Basically, HomeAid OC is the building industry’s charitable wing that helps build shelters and homes for the homeless. “We went to people in the building industry and asked them to do what they do professionally, charitably,” says Scott Larson, HomeAid OC’s executive director. That translates into finding professional builders to help places like Human Options and the Rescue Mission during every phase of their build, from the permitting to the design and building stages. Sometimes, it’s providing the service pro bono, sometimes it’s getting the materials at large discounts. “On average, over the last 22 years, we’ve been able to work on projects for 60 cents on the dollar, saving the [nonprofit organization] 40%,” says Larson. “We’ve gotten as high as 85% of the project donated.” But again, due to the faltering economy, especially in the housing and building industry, that has been a greater than normal challenge in the past five years, says Larson.

That doesn’t mean they’re abandoning the homeless. In fact, far from it, as evidenced by HomeAid OC’s Project Playhouse fundraiser, which has raised $5.5 million since 1992 and is on track to add another half a million dollars this year with more sponsorships than ever. The event has builders design and construct custom playhouses, called fantasy cottages, and usually large and luxurious enough to be the best “treehouse” in a city. These go on display (currently at Irvine Spectrum Center through November 11) and then are auctioned off. Past playhouses have featured everything from flat screens to front lawns and garnered tens of thousands of dollars each.

The event is more than just a display of whimsical architecture, says Larson. “The community doesn’t get to see the quality of the homes and shelters we build. Project Playhouse gives our builders the chance to show the quality they put into building the shelters. They get to show what they do best. It’s also a great platform for us to talk to the community about the tremendous need. Finally, it’s raised quite a bit of money over the years to help build more shelters.”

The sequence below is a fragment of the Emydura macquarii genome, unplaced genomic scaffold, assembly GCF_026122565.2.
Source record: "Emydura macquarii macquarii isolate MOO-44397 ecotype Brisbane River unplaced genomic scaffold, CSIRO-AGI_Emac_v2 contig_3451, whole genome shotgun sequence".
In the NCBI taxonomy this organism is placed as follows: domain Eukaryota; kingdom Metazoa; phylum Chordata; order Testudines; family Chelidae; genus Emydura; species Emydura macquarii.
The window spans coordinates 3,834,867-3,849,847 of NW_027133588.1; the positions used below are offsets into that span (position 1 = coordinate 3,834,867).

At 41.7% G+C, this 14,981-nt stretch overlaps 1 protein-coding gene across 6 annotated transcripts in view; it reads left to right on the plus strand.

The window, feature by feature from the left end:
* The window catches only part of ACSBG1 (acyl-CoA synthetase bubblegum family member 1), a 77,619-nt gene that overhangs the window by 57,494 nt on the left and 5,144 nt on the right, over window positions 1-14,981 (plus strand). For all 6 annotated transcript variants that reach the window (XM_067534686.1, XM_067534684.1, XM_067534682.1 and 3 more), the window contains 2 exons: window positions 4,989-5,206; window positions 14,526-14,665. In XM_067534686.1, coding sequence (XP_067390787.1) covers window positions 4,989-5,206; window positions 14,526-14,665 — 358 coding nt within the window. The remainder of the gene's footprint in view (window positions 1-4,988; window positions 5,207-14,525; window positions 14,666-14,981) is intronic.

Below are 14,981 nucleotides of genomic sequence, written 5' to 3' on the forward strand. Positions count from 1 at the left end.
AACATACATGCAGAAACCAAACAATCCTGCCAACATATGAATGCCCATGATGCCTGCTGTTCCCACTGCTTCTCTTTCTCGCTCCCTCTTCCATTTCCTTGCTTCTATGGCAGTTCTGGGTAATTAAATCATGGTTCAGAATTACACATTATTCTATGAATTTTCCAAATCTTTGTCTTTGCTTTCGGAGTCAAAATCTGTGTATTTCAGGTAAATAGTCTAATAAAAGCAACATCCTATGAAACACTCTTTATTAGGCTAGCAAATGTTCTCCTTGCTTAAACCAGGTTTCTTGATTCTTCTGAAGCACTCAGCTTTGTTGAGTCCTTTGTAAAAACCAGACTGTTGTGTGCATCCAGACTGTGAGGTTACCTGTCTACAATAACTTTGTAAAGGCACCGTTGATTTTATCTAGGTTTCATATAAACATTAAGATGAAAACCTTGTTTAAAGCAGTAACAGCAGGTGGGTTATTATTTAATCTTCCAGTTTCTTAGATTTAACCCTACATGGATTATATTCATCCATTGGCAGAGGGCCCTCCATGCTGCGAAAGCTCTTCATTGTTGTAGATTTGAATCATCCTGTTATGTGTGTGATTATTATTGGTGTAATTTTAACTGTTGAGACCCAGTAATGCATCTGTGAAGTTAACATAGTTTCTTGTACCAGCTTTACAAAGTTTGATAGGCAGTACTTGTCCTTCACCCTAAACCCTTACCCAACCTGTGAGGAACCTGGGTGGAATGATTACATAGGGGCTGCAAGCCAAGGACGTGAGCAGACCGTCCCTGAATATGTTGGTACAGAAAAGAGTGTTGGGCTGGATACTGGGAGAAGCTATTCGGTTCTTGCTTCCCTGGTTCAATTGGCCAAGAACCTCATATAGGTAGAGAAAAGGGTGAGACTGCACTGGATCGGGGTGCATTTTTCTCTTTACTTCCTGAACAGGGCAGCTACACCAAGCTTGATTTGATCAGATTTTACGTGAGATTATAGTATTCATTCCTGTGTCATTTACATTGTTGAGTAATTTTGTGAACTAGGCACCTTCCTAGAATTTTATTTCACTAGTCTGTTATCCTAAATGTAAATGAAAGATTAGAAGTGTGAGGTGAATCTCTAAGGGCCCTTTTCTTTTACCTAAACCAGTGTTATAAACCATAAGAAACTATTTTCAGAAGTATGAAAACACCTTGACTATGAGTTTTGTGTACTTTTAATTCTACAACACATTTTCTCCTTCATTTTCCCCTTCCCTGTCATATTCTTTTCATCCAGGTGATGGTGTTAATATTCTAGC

Amazingly, sadly, many of the homeless population’s most vulnerable often fall through the cracks and have few places to go. That’s where WISEPlace comes in. Formerly the South Orange County YWCA, WISEPlace is one of the few comprehensive shelter programs in the county that takes women without children.

Taking in 25 women at a time for a six month- to year-long program, WISEPlace has helped women as young as 18 and as senior as 85. Their mission is simple, says Kathleen Davis Bowman, WISEPlace’s executive director: “We pride ourselves on giving these women their lives back. We give them the opportunity to start over in a healthy environment.”

But the program is much more than a roof and three meals a day. WISEPlace provides homeless women with case management, financial empowerment management, life skills classes, individual and group psychological counseling, and more, all tailored to their specific needs. “We don’t have a cookie-cutter approach,” says Bowman. “The shelter, food and clothing are just the beginning. We really work on all aspects of each woman.”

Unfortunately, the need has only gotten greater in the past few years, while the resources to help have shrunk with the economy. There are more women who need services, and less people in a position to help through donations.

“The women come from all over Orange County, even places with which you don’t ordinarily associate homelessness, like Newport Beach, Irvine and other upscale communities,” says Bowman. In fact, over half of the women in the program have a college education. “You think you know what a homeless woman looks like or what her profile is, but it’s really across the board,” says Bowman.

A full quarter of the women come from domestic violence situations while many others have substance abuse histories. However, to qualify for WISEPlace, those women must have completed a rehab program and be clean and sober.

Finally, for women who are the victims of chronic homelessness, along with another complicating condition such as a mental illness or a history of addiction, WISEPlace has a follow-up program. It’s a five-bedroom house in which women can stay for up to two years.

“It takes a long time to unravel the effects of chronic homelessness,” says Bowman.
Fortunately, that doesn’t stop WISEPlace from trying.